1. How does Dominique ultimately define slow love? What does "slow love" mean to you, and how can you maintain it throughout all walks of life, regardless of employment?

2. Have you or a loved one lost a job? How did you get or give support? How did you adapt your lifestyle as a consequence? How does the structure of the work day shape the way you live your life?

3. While at Condé Nast, Dominique often spent more time with her "office family" than her own. How do you reconcile your work life and your home life? Does one role overwhelm the other? How do you shift between the two?

4. After House & Garden folded, Dominique discovers that some friends are much less friendly once she loses her powerful status. How have you dealt with fair-weather friends? How can we cultivate enduring friendships?

5 Dominique calls her house a "Museum of Happiest Memories": so much of her family life revolves around the house. How does a family change when the house that unifies it is no longer present? What makes a house a home, and how can you carry your "happiest memories" with you when it's gone?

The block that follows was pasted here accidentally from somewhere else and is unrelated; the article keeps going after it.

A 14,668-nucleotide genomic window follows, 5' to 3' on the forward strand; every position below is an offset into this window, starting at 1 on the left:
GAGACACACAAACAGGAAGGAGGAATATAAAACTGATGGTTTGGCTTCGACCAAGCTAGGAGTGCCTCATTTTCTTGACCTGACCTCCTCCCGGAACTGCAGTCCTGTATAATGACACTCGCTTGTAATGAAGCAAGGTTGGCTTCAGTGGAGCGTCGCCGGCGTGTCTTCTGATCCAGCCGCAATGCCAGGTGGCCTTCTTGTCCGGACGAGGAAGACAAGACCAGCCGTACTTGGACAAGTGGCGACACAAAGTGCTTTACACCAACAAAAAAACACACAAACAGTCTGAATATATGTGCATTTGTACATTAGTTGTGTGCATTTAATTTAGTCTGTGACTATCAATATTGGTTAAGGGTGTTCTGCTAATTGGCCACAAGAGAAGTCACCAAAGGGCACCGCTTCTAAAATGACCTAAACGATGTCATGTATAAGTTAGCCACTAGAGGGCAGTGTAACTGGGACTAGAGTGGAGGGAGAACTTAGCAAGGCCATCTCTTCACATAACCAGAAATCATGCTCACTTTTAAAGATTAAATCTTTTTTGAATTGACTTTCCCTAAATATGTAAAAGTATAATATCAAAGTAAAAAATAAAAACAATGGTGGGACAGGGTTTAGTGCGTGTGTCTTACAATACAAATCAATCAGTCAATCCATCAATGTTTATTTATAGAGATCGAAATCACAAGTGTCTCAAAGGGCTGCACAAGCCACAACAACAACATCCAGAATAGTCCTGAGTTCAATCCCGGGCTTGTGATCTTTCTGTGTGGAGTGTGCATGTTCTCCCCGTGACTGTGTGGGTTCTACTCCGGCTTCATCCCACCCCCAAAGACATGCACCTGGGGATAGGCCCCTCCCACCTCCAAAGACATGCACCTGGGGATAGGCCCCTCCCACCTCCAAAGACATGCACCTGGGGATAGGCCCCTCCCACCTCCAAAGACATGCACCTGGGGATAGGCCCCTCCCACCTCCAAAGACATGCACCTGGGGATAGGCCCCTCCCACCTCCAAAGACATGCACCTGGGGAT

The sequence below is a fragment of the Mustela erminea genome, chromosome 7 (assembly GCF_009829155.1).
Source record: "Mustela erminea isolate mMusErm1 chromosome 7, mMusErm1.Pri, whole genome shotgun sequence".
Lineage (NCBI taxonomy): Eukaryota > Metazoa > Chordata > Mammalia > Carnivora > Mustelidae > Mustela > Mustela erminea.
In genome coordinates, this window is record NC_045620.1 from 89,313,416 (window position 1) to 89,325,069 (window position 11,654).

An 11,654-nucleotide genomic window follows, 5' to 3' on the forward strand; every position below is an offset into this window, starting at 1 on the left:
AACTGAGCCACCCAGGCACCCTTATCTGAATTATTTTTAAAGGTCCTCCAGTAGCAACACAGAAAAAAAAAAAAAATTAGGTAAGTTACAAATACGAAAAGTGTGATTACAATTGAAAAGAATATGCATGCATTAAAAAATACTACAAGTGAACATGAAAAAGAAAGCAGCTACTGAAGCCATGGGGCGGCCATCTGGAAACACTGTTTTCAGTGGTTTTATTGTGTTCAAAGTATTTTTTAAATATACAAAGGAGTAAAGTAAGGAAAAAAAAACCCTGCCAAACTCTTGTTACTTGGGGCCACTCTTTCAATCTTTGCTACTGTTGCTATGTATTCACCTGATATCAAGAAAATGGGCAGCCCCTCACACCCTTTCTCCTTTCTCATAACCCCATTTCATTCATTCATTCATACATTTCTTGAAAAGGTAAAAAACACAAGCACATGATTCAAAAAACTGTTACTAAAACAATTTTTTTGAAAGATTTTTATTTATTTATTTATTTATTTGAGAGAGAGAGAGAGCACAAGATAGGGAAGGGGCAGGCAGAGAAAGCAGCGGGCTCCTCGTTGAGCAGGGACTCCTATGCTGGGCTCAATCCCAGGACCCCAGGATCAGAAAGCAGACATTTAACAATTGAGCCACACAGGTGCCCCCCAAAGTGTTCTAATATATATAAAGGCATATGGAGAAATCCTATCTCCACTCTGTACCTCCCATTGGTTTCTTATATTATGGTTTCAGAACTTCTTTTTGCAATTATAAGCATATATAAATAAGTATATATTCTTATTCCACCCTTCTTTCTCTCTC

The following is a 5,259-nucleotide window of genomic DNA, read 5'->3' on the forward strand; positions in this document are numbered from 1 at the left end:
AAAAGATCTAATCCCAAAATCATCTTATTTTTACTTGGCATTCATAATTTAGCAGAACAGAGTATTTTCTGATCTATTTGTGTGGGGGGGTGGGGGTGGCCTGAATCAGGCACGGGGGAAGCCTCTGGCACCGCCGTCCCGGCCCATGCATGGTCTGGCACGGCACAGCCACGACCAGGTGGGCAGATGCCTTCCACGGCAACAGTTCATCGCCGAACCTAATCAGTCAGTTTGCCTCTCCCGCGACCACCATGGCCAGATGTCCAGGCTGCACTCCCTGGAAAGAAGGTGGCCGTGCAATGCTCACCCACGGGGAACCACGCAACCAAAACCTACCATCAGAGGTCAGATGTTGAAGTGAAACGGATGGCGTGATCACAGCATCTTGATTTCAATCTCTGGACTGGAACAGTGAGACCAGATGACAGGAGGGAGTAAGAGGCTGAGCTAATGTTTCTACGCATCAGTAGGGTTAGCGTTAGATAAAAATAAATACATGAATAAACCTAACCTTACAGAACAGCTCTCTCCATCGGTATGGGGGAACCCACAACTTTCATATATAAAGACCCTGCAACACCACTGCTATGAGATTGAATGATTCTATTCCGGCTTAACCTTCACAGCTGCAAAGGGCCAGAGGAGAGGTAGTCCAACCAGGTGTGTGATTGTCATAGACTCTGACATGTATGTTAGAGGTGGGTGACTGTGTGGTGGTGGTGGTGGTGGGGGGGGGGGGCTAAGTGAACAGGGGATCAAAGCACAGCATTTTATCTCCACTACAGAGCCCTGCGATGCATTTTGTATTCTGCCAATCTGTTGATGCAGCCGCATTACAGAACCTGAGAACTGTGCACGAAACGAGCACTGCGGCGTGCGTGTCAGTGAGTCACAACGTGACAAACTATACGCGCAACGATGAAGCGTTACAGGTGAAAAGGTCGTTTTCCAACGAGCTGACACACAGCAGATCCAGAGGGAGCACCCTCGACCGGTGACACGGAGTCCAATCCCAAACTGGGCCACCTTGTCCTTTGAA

6. Dominique often turns to food for comfort, especially eggs, cookies and the deluge of muffins. What are your comfort foods, and why is food so comforting for us? How does your relationship with food change based on your daily routine?

7. Dr. Pat recommended a strict diet for Dominique, complete with a daily meal schedule. How does the structure of this diet reflect the structure of a work day? How can we balance our need for structure with the idea of Slow Love?

8. Dominique makes multiple attempts to integrate herself into Stroller's life, from bringing her clothes into his closet to planting mint in his yard. How do you share a life with someone? When those efforts are thwarted, what keeps you in a relationship past its expiration date?

9. One of Dominique's preferred ways to slow down is by gardening and communing with nature. Where do you find natural beauty? How do you bring that outdoor serenity into your home?

10. Dominique calls the period of mid-life her "intertidal years." How are transitional states featured throughout the book? What distinguishes this time of life from that which precedes it?

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